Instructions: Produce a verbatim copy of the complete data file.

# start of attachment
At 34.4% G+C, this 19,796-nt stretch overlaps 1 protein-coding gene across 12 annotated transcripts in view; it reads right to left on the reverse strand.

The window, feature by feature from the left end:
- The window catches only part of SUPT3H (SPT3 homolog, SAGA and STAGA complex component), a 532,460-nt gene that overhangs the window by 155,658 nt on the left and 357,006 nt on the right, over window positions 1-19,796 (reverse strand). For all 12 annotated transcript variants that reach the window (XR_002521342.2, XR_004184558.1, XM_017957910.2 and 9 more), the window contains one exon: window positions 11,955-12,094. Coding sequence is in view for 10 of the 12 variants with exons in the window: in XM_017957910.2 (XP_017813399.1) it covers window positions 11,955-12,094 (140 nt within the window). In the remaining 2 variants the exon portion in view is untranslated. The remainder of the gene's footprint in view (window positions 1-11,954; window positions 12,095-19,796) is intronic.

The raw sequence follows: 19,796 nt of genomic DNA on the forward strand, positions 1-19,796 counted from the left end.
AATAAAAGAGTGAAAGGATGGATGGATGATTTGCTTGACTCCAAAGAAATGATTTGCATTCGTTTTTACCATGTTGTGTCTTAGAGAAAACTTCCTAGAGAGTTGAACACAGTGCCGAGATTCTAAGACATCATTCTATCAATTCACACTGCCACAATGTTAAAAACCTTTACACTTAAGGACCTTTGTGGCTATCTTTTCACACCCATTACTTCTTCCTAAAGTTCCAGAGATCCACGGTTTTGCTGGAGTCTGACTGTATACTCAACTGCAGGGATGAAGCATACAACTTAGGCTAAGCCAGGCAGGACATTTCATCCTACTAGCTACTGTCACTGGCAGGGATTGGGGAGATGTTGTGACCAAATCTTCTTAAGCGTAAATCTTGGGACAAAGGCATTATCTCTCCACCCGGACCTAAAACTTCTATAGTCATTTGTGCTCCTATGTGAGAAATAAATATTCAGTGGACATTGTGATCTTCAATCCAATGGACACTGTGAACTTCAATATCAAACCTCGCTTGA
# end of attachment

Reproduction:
At 34.4% G+C, this 19,796-nt stretch overlaps 1 protein-coding gene across 12 annotated transcripts in view; it reads right to left on the reverse strand.

The window, feature by feature from the left end:
- The window catches only part of SUPT3H (SPT3 homolog, SAGA and STAGA complex component), a 532,460-nt gene that overhangs the window by 155,658 nt on the left and 357,006 nt on the right, over window positions 1-19,796 (reverse strand). For all 12 annotated transcript variants that reach the window (XR_002521342.2, XR_004184558.1, XM_017957910.2 and 9 more), the window contains one exon: window positions 11,955-12,094. Coding sequence is in view for 10 of the 12 variants with exons in the window: in XM_017957910.2 (XP_017813399.1) it covers window positions 11,955-12,094 (140 nt within the window). In the remaining 2 variants the exon portion in view is untranslated. The remainder of the gene's footprint in view (window positions 1-11,954; window positions 12,095-19,796) is intronic.

The raw sequence follows: 19,796 nt of genomic DNA on the forward strand, positions 1-19,796 counted from the left end.
AATAAAAGAGTGAAAGGATGGATGGATGATTTGCTTGACTCCAAAGAAATGATTTGCATTCGTTTTTACCATGTTGTGTCTTAGAGAAAACTTCCTAGAGAGTTGAACACAGTGCCGAGATTCTAAGACATCATTCTATCAATTCACACTGCCACAATGTTAAAAACCTTTACACTTAAGGACCTTTGTGGCTATCTTTTCACACCCATTACTTCTTCCTAAAGTTCCAGAGATCCACGGTTTTGCTGGAGTCTGACTGTATACTCAACTGCAGGGATGAAGCATACAACTTAGGCTAAGCCAGGCAGGACATTTCATCCTACTAGCTACTGTCACTGGCAGGGATTGGGGAGATGTTGTGACCAAATCTTCTTAAGCGTAAATCTTGGGACAAAGGCATTATCTCTCCACCCGGACCTAAAACTTCTATAGTCATTTGTGCTCCTATGTGAGAAATAAATATTCAGTGGACATTGTGATCTTCAATCCAATGGACACTGTGAACTTCAATATCAAACCTCGCTTGA